Don’t let schooling interfere with your education.
— Mark Twain
Today, this quote might read, “Don’t let school boards interfere with your education.”
In Arizona, my home state, a suburban school board recently ratified the decision to amend two pages in a science textbook on the grounds that they are breaking a law passed in 2012. A law passed two years ago in Arizona requires schools to teach “preference, encouragement and support to childbirth and adoption” over abortion, and the school board decided that those pages were in violation of this law — even though the Arizona Education Department, which examined the book for compliance, found that they were not.
This is all happening in my community. I have a son slated to use this textbook next year if he opts to take AP. Meanwhile, I’m planning on having my daughter attend the high school where I teach because such outrageous behaviors haven’t begun to extend their reach to that district, yet.
I say “yet” because I’m becoming a realist which, as a teacher, I view as a dangerous thing. For teachers, idealism is a quality that permits us to look at a classroom of students we don’t know and expect great things. Idealism affords us the desire to never give up on students who have social, economic, or developmental disadvantages. But in the face of a school board strategizing to place its political and religious agendas in educational curricula and classroom conduct guidelines, it is a difficult thing to maintain.
It’s not just the absurdity of spending tax dollars to debate the use of scissors and/or Sharpies to remove textbook pages that is so deeply troubling—it’s how rampant such behavior is across the country right now. Last month, in Colorado, students and teachers staged walk outs to protest the proposed doctoring of American History in AP text book and instruction after school board member Julie Williams proposed a change to the school’s history curriculum that appears aimed at replacing education with old-fashioned, Soviet-style propaganda, except in this case in the support of capitalism and American conservatism, instead of communism. Students and teachers at Evergreen High School in Jefferson County, Colorado, are fighting back.
Ms. Williams has proposed that, “Materials should not encourage or condone civil disorder, social strife or disregard of the law. Instructional materials should present positive aspects of the United States and its heritage.” It’s been a while, and I do teach English, but my recollection of our country’s inception included the right to demonstrate civil disorder in the form of protests as well as the right to challenge laws. Such a proposal by Ms. Williams seems to completely disregard the privilege Americans have to demonstrate dissent. Equally startling is that Pearson Education, Perfection Learning and McGraw Hill have each produced textbooks that link Moses and the Ten Commandments to the founding of the United States. Huh?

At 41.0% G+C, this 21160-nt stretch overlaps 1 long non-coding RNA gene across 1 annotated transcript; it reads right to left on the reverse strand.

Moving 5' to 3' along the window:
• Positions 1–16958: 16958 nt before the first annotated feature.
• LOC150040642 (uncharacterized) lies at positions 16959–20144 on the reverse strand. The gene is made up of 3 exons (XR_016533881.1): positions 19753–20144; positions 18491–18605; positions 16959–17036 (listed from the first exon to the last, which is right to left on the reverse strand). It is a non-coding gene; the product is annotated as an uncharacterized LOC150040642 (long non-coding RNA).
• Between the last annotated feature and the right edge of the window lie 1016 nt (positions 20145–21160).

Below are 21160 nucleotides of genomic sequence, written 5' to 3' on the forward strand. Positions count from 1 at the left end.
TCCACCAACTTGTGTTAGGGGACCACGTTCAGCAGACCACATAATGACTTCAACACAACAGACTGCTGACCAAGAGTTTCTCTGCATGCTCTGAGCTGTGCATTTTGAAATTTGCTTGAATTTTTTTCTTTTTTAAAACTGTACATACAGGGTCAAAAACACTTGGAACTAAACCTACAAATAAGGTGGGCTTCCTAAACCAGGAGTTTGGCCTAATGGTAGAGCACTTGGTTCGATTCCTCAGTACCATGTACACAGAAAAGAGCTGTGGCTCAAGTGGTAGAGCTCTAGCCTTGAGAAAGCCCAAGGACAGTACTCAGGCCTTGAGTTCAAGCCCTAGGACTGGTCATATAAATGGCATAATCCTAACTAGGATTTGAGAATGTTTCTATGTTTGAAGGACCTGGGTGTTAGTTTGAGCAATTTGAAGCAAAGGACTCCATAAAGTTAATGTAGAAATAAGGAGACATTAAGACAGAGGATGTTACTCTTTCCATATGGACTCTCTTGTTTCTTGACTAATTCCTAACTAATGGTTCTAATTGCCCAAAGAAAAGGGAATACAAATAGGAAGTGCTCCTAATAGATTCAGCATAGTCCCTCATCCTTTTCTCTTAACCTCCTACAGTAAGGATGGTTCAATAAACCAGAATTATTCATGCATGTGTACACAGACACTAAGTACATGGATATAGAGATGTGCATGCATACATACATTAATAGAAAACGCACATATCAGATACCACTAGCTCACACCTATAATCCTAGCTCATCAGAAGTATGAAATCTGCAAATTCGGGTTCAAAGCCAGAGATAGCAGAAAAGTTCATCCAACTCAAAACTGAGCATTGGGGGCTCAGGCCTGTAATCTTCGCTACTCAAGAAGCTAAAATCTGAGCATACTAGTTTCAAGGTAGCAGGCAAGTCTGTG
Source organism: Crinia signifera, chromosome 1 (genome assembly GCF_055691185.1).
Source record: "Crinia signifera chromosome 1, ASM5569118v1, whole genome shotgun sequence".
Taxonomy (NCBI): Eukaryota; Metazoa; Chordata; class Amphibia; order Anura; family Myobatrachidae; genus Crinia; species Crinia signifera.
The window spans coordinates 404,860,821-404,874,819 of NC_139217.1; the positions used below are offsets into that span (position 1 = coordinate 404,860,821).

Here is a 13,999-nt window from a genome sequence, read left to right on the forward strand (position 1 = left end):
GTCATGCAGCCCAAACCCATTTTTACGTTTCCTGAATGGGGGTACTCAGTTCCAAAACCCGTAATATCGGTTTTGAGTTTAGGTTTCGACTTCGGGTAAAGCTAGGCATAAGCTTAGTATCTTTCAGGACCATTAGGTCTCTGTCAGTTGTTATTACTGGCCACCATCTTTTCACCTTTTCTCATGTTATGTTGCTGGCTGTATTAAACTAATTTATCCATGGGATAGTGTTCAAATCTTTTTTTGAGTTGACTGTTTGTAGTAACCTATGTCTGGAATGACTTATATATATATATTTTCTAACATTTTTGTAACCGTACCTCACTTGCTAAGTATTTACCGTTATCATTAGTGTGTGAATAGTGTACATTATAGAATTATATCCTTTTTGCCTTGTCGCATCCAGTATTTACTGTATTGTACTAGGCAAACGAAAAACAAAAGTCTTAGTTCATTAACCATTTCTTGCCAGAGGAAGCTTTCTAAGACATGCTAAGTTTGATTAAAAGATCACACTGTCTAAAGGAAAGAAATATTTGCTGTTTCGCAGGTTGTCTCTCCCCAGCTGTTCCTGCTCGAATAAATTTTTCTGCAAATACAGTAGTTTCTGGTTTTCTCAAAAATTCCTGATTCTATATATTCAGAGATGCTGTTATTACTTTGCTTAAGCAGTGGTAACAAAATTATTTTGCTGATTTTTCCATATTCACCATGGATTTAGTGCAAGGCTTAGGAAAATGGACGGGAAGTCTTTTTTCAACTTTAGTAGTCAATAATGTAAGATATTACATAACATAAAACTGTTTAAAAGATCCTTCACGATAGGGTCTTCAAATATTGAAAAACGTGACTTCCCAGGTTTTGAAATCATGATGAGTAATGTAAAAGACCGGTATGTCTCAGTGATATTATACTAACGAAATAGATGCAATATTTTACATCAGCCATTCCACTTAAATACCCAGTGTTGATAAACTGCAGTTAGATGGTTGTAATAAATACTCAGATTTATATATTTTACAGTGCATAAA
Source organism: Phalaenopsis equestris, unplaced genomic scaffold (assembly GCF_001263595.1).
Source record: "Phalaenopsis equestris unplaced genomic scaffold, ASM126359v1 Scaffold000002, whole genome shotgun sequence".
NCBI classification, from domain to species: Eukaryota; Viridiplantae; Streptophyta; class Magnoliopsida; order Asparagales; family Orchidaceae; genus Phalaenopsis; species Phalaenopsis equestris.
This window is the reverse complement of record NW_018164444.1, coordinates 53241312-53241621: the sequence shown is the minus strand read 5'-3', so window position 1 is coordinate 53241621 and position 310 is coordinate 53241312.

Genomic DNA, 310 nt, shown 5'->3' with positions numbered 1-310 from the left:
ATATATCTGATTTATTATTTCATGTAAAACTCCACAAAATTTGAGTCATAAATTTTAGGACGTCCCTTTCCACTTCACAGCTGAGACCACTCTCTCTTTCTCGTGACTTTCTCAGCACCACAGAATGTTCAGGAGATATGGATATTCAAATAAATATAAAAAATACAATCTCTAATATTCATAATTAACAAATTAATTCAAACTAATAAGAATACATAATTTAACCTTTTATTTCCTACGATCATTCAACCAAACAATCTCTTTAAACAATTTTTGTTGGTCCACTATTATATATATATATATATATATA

In early November, the New York Times ran a story shedding light on some of the recent actions taken by Vladimir Putin and the Education Ministry. It is complex to be sure, but the gist of the situation is that after the collapse of the Soviet Union, the textbook industry became freed from the state’s ideology. As stated in the New York Times, “Under President Boris N. Yeltsin, new publishers emerged, and schools could freely choose textbooks from a list approved by the government, based on expert opinions from the Russian Academy of Sciences and the Russian Academy of Education certifying material was, among other things … creating diversity in what had been a rigid and rote educational system.” But after Putin recently outsourced the production of textbooks (and a Finnish businessman of modest means is now worth millions because of it), the production of more than half of all state approved textbooks has come to a screeching halt. There are rumors of English language studies ceasing because of the perceived negative impact the western world has on the Russian citizenry. In short, accuracy of information is being tampered with for a current political agenda. Arizona, Colorado and Texas, are you reading?
Public education is wrought with problems. I’m aware of this because I am a public school teacher. So many of these problems are due to factors existing outside of schools — and most of those factors boil down to one, poverty. I wonder how soon it will be that I, like teachers in Jefferson County, Colorado, am going to have to stage walk outs, knock on doors and protest in order to maintain some semblance of common sense in the field. Ultimately, any such actions will take away from lesson planning and quality instruction as well as time spent simply learning about my students. I long for school boards composed of reasonable, politically moderate citizens whose main agenda includes the improvement of district schools and oversight of a fair allocation of funding.
Public education is for the general public, not just the conservative public or the liberal public. I wish school boards would stage their political coups in other arenas. It’s certainly time for them to stop interfering with the educational process.